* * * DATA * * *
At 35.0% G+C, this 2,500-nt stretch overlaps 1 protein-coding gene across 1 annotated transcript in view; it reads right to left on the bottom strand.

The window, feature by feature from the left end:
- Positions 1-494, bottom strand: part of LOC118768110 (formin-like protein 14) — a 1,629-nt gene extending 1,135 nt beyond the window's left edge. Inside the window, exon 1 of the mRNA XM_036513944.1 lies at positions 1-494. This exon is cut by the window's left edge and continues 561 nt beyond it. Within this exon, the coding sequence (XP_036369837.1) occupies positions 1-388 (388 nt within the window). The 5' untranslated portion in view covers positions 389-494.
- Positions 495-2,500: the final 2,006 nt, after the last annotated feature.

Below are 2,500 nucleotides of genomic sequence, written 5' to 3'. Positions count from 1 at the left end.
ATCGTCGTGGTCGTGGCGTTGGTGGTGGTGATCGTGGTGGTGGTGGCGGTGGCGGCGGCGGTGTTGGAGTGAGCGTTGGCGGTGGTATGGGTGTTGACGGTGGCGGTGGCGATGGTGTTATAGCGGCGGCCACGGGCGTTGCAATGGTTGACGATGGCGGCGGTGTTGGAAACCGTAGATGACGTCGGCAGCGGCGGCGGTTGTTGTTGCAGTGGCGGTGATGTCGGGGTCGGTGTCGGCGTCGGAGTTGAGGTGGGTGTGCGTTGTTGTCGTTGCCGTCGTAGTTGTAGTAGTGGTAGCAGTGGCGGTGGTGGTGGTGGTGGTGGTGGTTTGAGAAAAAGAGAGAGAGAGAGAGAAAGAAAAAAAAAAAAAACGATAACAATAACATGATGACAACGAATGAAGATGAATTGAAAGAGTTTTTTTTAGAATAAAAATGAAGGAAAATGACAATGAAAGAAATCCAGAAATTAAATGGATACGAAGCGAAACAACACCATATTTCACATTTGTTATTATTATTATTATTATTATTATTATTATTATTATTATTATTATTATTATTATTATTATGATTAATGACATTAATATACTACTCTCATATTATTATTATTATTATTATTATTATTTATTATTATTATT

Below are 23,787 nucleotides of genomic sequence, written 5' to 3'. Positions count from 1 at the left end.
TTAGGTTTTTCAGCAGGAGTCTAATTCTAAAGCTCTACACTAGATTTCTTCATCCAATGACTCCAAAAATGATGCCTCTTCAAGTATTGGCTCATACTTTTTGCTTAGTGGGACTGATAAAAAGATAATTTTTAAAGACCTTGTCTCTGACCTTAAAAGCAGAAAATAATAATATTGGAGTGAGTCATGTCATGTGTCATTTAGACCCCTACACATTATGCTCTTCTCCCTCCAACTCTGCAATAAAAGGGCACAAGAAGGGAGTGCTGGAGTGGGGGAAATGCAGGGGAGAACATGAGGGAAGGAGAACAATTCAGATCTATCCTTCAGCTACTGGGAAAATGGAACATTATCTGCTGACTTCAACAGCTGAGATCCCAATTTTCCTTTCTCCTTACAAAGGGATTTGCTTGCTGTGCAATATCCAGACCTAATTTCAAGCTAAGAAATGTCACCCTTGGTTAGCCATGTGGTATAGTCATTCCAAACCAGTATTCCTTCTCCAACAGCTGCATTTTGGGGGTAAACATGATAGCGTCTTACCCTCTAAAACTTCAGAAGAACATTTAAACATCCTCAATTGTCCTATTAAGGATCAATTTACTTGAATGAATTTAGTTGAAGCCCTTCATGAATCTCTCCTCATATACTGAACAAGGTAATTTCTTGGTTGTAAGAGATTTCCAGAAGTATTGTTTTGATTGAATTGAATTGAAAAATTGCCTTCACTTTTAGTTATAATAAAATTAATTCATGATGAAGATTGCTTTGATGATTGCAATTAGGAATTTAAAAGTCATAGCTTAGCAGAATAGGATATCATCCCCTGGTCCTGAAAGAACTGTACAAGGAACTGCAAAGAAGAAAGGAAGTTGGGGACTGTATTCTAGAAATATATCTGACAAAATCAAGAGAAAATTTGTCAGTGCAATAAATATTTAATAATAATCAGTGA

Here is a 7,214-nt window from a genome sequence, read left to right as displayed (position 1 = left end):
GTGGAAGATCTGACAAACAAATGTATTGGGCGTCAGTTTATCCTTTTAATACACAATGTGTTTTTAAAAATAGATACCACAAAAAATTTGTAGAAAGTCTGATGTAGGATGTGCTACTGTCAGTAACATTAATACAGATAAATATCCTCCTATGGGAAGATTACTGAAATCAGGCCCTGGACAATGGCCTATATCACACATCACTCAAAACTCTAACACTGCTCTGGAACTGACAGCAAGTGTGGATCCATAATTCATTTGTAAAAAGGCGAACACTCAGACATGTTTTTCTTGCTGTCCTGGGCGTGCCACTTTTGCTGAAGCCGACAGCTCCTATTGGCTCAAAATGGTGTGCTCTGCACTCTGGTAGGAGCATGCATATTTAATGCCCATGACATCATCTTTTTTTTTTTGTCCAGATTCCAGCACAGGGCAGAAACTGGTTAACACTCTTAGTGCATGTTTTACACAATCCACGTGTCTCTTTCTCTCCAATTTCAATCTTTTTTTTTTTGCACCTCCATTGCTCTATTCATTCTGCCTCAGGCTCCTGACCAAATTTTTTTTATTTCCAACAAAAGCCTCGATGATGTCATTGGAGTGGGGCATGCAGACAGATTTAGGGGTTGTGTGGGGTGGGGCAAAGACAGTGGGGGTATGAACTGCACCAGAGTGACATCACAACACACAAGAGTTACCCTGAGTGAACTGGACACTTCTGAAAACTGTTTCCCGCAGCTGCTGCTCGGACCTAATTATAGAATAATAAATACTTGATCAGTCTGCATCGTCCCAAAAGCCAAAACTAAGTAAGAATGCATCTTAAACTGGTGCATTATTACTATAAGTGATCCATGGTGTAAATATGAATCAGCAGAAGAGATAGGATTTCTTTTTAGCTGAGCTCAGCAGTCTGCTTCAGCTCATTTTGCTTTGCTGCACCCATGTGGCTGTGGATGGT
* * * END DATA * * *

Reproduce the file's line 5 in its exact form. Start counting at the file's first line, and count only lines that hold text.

Below are 2,500 nucleotides of genomic sequence, written 5' to 3'. Positions count from 1 at the left end.